Any musician will tell you that a good rehearsal space is hard to find. Even if you do come across an affordable, spacious, and well-ventilated room (trust us, that last one’s important), there’s always a chance that the bossa nova sextet practicing down the hall won’t be fans of your brutal tech-death. Now, metalcore legends Trivium have found a smart way to bypass this issue: simply buy an airplane hangar and make it your base of operations!
Recently speaking to Rock Sound, Trivium frontman Matt Heafy revealed that the band have purchased a decommissioned airplane hangar, and plan to use it for writing, recording, rehearsing and livestreaming.
“Most bands, I think, are in the kind of position that we are that you rehearse somewhere that you don’t love,” explains Matt. “It’s kind of crappy; you’re paying rent to someone else. Just thinking to ourselves, we don’t wanna be paying rent — we wanna be investing in ourselves and our future, and we’ve always wanted a headquarters where we could do everything. And we’ve talked about the idea of a place where we can rehearse and also store but eventually make records in. And then when we started seeing how much we love livestreaming, it’s a place that we can stream every single thing from — we can stream our tour rehearsals or do special little sets there that are still free on our channels.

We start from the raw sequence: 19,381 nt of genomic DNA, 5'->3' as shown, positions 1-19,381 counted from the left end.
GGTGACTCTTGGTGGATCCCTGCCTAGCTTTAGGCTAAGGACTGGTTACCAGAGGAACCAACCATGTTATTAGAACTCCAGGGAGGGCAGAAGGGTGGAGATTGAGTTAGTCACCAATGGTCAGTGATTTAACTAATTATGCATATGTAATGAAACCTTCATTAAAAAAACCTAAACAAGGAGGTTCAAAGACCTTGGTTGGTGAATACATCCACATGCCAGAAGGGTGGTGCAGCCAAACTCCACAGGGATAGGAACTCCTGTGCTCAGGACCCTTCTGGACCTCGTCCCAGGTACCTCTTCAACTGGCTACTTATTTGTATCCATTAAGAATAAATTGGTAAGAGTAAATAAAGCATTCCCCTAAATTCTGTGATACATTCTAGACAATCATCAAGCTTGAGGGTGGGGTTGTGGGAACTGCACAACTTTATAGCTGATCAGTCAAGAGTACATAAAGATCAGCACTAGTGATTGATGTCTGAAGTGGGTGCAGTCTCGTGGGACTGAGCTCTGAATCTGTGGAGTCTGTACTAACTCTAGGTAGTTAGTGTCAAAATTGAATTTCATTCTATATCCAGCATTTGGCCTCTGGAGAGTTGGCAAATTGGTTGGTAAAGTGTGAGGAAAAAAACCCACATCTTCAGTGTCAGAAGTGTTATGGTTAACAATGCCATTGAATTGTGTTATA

“The hangar we’re getting is huge. And the first step, we’ll build in and enclose in a section of it where we’re able to rehearse in there, and it’s an all-in-one spot. And then we’ll gradually build downwards, build a recording studio below that, and then we’ll build outwards. And I imagine it would take three to five years of building that most outwards section of the hangar where the airplane would fit…So we’d eventually have it fully equipped.”
While this might seem like one hell of an expense, Matt makes it clear that his is not a band that throws around money for no reason.
“We’re very, very smart with our money,” says Matt. “We’re not a loaded band by any means. I am not living in a mansion. We have just what we need. We love just having what we need. And the same idea was for the practice thing. So we were, like, ‘Let’s find something that is exactly what we need — exact size, exact shape, somewhere where we can do exactly what we wanna do.’ And so she kind of led me to this one agent where I found a bunch of places, and I talked about the idea of an airplane hangar, ’cause I saw one hangar at a different airport.
“I mentioned it to my mother-in-law just in passing, and she was, like, ‘You know who owns one of those?’ [My wife] Ashley’s uncle. So I contacted Ashley’s uncle and his son, and I’ve been dealing with his son now. They happen to own multiple of these extra hangars. So it’s buying from my family, which is even better. So we’re setting it up with one of our family members, and the process is kind of going through. We’re very close now. It’s not complete. It’s not the size of a commercial plane…it’s not the Iron Maiden-size hangar like that; it’s more modest than that. But it’s good that we’re able to keep it all in the family; we’re actually able to support our family, so Trivium can buy from them. They’re acting as the agents, and we can work from there.”
You can listen to the full interview here:
Whether or not Trivium’s hangar is the focus of mili-tary in-telligence, and whether possibly they’ve seen too much, remains to be seen. In the meantime, get ready to see some hangar-filmed Trivium concerts in the near future.
Words by Chris Krovatin